UBC Theses and Dissertations
Integration" and "the integration of faith and learning Badley, Kenneth Rea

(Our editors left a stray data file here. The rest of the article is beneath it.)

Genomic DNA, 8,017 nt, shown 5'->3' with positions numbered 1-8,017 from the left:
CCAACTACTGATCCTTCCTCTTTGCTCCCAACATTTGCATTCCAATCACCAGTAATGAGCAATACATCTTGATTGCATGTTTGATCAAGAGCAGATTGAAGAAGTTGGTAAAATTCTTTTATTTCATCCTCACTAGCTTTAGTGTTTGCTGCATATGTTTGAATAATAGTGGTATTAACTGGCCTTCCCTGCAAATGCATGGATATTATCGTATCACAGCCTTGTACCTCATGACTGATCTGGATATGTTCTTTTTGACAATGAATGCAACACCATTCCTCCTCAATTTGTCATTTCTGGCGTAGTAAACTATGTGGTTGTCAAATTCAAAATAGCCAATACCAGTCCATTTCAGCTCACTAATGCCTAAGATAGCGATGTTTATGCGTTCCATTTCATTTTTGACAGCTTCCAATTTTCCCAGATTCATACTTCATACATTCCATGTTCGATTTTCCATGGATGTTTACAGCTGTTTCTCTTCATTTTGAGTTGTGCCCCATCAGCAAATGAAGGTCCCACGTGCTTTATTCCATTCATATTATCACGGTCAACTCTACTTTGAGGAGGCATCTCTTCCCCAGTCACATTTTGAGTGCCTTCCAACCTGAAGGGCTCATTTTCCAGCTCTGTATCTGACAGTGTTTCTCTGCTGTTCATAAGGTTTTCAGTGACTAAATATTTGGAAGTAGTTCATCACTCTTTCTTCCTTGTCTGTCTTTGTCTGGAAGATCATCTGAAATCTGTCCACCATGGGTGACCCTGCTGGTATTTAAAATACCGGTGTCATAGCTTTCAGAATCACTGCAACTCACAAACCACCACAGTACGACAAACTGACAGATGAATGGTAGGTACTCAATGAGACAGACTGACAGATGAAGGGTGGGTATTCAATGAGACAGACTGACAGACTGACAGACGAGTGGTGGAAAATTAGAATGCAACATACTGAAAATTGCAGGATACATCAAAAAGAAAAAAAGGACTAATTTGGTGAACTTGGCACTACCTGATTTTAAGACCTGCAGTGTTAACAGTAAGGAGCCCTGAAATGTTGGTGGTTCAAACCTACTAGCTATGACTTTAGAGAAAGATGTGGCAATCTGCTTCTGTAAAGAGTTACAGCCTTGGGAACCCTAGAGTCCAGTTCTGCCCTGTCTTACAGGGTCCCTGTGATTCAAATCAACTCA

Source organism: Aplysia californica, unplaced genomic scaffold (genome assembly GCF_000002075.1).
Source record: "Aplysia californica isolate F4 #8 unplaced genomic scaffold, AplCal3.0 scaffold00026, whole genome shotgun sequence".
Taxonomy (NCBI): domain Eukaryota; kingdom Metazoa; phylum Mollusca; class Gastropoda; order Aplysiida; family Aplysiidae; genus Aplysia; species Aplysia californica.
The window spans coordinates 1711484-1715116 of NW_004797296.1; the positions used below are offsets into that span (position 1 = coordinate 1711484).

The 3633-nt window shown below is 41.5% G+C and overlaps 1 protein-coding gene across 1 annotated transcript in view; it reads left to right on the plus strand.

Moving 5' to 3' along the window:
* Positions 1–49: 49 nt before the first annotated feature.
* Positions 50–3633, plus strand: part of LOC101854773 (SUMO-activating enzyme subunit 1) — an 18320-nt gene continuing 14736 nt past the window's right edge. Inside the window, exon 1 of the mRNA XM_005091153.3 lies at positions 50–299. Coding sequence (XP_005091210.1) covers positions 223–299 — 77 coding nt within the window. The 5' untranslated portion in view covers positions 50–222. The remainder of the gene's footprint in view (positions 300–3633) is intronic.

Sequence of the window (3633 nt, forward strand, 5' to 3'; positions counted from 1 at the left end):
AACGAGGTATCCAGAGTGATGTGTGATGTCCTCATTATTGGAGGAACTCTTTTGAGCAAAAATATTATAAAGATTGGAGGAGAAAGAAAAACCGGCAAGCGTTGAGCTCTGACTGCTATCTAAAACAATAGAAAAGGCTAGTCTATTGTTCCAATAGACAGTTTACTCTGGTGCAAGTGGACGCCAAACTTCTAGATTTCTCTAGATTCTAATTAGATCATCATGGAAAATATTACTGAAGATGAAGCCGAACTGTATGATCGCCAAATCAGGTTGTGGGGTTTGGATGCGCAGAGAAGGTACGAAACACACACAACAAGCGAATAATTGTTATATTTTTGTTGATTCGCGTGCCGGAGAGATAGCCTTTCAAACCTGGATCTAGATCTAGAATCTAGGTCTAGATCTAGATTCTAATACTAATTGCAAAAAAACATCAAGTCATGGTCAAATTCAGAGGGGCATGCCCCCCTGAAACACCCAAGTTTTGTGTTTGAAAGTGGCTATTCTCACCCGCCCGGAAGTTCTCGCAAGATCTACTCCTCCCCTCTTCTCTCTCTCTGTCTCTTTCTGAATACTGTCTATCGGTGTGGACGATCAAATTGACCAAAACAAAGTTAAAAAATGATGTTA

This study attempts to determine what use the term "integration" has in educational discourse, specifically as it appears in the popular phrase in Christian higher education, "the integration of faith and learning." Chapter I records that many educators see widespread disintegration in contemporary education. This perceived disintegration has led to many calls and proposals for educational integration. While educators perceive this increased need for integration, what "integration" means is less and less clear. By surveying actual usage in educational writing, this thesis distinguishes four general senses of "integration": fusion, incorporation, correlation, and dialogical (in Appendix A and Chapter III). It then explores further typical elements of meaning in educational uses of "integration" (Chapter IV). Chapters III and IV reveal and discuss a number of points of contention between educators as to the "meaning of integration." Chapter V identifies five main sources of the confusion that often accompanies uses of "integration." It is a positive term and frequently is employed primarily for its value as a slogan. Different educators give "integration" at least three different psychological meanings. The same word is used to denote both processes and end states. It is a polymorphous term whose meaning is not clear until what is being integrated is specified. It is a terra that invites conception-building, though conceptions are rarely announced as such; usually educators' visions of what ought to be come cloaked as definitions of terms. "The integration of faith and learning" suffers from every weakness that "integration" itself encounters. Its popularity in certain sectors of church education is understandable when considered in its historical context: some branches of the church that once largely abandoned higher education are now trying to express a new interest in it. "Integration" is a choice word to serve as a slogan that expresses a certain conception of Christian education. Beyond its function as a slogan, and despite the other problems that frequently accompany its use, "integration" does have use in education, partly because integration is an important concept in education.
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